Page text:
Once in practice, most patient encounters require a pedorthist to take a thorough biomechanical exam of the lower extremity, recognize unique foot anatomy, inspect the feet, and record measurements such as range of motion and plantar pressure. Pedorthists employ worn shoe analysis as another technique. To the trained eye, the wear and breakdown inscribed on old shoes serve as an x-ray of gait, and like a good detective, the pedorthist can see things hidden in plain sight. Foot type, functional hallux limitus, leg-length differences, gait asymmetries can all be inferred from these patterns. A complete evaluation helps determine the appropriate device, materials, and proper positioning of reliefs.
However, pedorthics is also an art. The shoes and orthotics that are delivered must be compatible with the patient’s lifestyle. Beyond the theory, they need to be a practical and functioning solution. Devices that sit in the closet are of no use to anyone. Factors such as a person’s activity level, sense of fashion, and existing shoe gear are of vital importance in developing optimal outcomes. It is through experience and good communication that pedorthists become a valuable link in the patient care chain—recommending, making, and fitting shoes and orthotics that help them walk better and enhance the overall therapy. CPeds are trained in adjusting shoes and there are many tricks and skills to providing foot pain relief using a patient’s existing footwear. Pads, cushions, supports, wedges, and lifts can be deftly added either internally or externally to many regular shoes without altering the cosmetic appearance.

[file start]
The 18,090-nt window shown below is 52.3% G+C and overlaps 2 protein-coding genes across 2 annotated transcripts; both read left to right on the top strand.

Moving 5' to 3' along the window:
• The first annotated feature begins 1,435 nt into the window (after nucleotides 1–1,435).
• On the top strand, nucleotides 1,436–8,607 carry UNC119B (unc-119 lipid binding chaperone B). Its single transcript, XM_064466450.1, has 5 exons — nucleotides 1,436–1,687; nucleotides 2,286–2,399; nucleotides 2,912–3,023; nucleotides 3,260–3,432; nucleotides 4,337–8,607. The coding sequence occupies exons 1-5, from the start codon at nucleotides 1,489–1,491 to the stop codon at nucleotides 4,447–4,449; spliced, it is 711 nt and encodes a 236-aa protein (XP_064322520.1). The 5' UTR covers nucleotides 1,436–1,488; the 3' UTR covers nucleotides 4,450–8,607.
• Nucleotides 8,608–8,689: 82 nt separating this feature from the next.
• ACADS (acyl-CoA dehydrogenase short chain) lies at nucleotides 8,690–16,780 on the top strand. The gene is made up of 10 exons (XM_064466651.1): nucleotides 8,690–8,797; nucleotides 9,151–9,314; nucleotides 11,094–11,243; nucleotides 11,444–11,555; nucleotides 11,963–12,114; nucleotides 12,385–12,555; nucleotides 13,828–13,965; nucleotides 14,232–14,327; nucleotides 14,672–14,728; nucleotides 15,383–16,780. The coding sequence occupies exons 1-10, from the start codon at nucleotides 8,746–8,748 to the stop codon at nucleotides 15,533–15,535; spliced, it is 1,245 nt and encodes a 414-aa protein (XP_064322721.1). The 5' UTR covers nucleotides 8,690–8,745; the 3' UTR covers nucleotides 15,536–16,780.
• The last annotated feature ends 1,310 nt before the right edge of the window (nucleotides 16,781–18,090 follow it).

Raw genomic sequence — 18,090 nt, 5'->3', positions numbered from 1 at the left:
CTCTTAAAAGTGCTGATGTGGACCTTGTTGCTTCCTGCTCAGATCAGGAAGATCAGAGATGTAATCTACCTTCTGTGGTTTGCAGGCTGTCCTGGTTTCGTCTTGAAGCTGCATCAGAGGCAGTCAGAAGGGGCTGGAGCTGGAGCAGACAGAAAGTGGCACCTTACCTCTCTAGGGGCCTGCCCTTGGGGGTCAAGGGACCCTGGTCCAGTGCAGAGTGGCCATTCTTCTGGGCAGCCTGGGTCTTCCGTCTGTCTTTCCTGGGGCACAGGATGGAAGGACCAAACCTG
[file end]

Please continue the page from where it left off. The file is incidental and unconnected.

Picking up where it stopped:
Clinicians that specialize in the lower extremity share the goal of helping their patients walk, and numerous studies link quality of life to foot health. Keeping patients up and ambulating is essential to their health by affecting important diverse factors such as weight management and socialization. Foot dysfunction and, in particular, foot pain have an outsized influence on overall health. Through an understanding of the gait cycle, foot mechanics, and shoe construction, pedorthists can enhance function and mobility in many ways. Orthotics can be fabricated to alleviate pain. Rocker soles can compensate for limited joint motion and restore gait efficiency. Extra depth shoes can be dispensed to protect the feet of people with diabetes and with or at risk of neuropathy. Short trimline AFOs can be used to improve stability and confidence in patients fearful of tripping or falling.
Bunions are one common example of an uncomfortable foot problem. Although it does not present a serious medical problem hallux abducto valgus can make walking painful and shoe fitting very difficult. The condition cannot be reversed without surgery but pedorthists can alleviate some of the symptoms. Selecting shoes with stretchable uppers, generous widths, modifying the last, adjusting the heel fit, and providing medial longitudinal arch support can go a long way toward making the footwear and the patient more comfortable. Hallux limitus is another painful condition that can inhibit physical activity. Conservative treatment includes adding a sole stiffener to reduce dorsiflexion and then compensating for lost range of motion in terminal stance by adding a rocker sole.